Will Pope Francis be successful in his mission to reform the Church so that it can approach more closely its vocation to be The Mystical Body of Christ? I emphasised, in my last column on this subject, the essential need for communication – which must operate downwards, upwards and laterally. Today I want to look at another essential factor: subsidiarity. It means that authority must be devolved to the maximum practical extent. Higher authority must not arrogate the functions and decisions which can properly be exercised at a lower level.
Subsidiarity is not a covert ploy for wresting power from authority, or a simple management device, it is, in fact, an outcome of Natural Law, and so mandated by human dignity. Its apotheosis is found in God’s gifts of free will and reason. In the Compendium of the Social Doctrine of the Church, the concept is strongly emphasised. However, the references here are to secular society. Does subsidiarity also apply to the Church?
Indeed it does, for the Church has all the characteristics of a secular society notwithstanding its sacred mission, just as we individuals retain our all too human characteristics, although we are a redeemed race. And Pius XII confirmed its application to the Church in his “Address to New Cardinals” in 1946.
The desire for power is a form of concupiscence; it entered the human race with the Fall. That power can be rational and necessary is undoubted, but the desire for power in itself is destructive. The obvious example is the politician who, convinced of his essential value to society, becomes a stranger to the truth. When Lord Acton famously said that all power had a tendency to corrupt, it was in the context of the Renaissance popes. But it is present at any level, and we are all susceptible to the itch to control – we rarely cede it willingly. It is no coincidence that love of power and lust are connected: Henry Kissinger told us that power is the ultimate aphrodisiac and, at one time, the power of a ruler was defined by the size of his harem.
Unfortunately the Church, even in modern times, does not have a good record on subsidiarity. Cardinal König wrote, for example, “…the curial authorities, working in conjunction with the Pope, have appropriated the tasks of the episcopal college. It is they who carry out almost all of them”. (Tablet, March 27 1990). The bishops’ synods of that era were emasculated by curial authority and the very concept of subsidiarity was forbidden or criticised (in one case, ironically, by a certain Cardinal Bergoglio).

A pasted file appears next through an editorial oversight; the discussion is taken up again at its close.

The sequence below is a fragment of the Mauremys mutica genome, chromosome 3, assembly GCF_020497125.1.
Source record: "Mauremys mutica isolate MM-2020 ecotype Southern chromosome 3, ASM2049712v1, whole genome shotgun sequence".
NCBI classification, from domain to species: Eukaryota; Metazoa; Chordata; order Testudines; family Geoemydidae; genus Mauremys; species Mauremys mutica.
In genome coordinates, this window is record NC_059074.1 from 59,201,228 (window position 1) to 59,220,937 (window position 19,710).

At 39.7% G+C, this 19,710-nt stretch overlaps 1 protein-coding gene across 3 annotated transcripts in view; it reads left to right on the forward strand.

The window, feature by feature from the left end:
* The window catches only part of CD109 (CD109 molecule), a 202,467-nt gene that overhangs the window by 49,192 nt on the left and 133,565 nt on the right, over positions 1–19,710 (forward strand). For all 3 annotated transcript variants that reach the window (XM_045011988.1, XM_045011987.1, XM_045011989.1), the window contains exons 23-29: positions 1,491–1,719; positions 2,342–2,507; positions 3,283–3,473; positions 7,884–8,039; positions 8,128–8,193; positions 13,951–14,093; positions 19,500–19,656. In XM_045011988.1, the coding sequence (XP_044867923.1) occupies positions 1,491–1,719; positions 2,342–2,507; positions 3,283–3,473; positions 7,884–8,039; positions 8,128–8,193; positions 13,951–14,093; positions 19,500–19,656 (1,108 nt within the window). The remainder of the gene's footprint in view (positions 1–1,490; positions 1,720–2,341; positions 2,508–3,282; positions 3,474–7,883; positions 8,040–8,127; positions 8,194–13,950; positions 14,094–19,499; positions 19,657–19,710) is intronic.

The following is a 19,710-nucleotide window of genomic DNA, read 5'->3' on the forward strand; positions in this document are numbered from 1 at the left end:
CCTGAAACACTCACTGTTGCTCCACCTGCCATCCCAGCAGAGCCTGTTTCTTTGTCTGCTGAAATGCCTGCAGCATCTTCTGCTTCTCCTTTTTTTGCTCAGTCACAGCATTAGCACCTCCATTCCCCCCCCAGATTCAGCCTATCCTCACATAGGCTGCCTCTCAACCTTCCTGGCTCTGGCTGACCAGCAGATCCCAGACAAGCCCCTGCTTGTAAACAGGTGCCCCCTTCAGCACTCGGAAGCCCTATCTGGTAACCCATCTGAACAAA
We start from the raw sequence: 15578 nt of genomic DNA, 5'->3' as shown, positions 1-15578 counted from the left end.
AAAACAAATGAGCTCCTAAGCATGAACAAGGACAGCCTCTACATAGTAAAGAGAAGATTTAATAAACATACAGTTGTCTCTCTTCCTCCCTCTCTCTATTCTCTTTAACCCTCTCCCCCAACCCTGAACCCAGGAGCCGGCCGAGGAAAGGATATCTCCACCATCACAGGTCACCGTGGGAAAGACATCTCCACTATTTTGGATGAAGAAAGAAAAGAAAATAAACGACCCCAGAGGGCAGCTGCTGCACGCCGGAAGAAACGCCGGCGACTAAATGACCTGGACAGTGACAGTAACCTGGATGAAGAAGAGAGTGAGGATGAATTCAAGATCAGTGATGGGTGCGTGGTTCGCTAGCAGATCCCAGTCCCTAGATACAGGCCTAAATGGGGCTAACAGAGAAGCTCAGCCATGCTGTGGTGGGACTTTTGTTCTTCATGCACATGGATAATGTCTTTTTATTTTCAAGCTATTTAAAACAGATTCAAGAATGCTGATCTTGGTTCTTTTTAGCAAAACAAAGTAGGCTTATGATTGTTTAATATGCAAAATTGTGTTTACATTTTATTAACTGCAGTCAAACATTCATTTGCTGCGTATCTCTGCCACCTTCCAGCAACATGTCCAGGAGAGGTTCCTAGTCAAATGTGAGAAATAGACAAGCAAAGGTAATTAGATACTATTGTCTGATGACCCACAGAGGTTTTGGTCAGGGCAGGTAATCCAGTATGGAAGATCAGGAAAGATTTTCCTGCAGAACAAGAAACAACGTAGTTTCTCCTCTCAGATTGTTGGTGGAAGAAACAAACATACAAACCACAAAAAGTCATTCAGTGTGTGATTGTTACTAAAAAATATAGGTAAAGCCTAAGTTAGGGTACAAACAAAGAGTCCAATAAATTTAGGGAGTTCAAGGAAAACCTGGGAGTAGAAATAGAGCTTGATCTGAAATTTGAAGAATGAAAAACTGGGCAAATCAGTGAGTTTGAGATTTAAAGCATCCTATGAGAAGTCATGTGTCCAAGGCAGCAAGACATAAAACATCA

The sad story of how the Congregation for Divine Worship wrested the translation of the liturgy from the English-speaking bishops after their many years of work is well known. Not only was this a direct offence against subsidiarity but it produced a translation unworthy of the language which gave us the King James Bible.
In more general terms we may describe the past model of the Church as subjecting Christian existence to authority, regulating life even into its most intimate preserves, and thereby attempting to maintain control over people’s lives. Too harsh a verdict? I have taken it directly from a 1991 address to bishops by Cardinal Ratzinger. There is hope here. He goes on to say that this “pre-conciliar” model is superseded by the model of freedom, and claims – rightly in my view – that this is the older tradition.
In terms of structural subsidiarity, the appointment of bishops is significant. While the recommendations of relevant persons may well be considered, the choice is reserved to the Holy See. There are historical reasons for this, and there remain some territories in which it is needed, but there is no good reason why, in most cases, a diocesan bishop should not be chosen by the local Church as a whole – with perhaps a final veto for truly exceptional cases. This limits the danger that a pope may, even unconsciously, prefer bishops who conform to his own views, and thus damage the representative quality of the episcopal college. The bishop is not a papal delegate, he is, in his own right, the leader of the Church in his own diocese.
But in the end, the core of subsidiarity does not lie in structures – for these can only follow the fundamental attitude. In eradicating the lust for power – a difficult task indeed once it is indurated – the right kind of structures will follow. The secular term for this is “tight-loose”. In pursuing its objectives the organisation must be firm and executive in those few matters where this is necessary, and allow maximum room for freedom and initiative where it is not.
Pope Francis has already shown by his example that authority exists for its functions of service and not to sustain rank. He is putting together structures which should push power further down towards those who can use it better. The early documentation for the forthcoming Synod on the Family suggests that there will be serious engagement with the issues important to everyone in the Church. We shall see.
But true subsidiarity, like true communication, will not be easily won. There will be hotheads who will damage the cause through their excesses, and conservatives, full of fear, who will desperately batten down the hatches. We saw all of this following Vatican II. Indeed had Vatican II been fully implemented, much of Francis’s work would already have been done.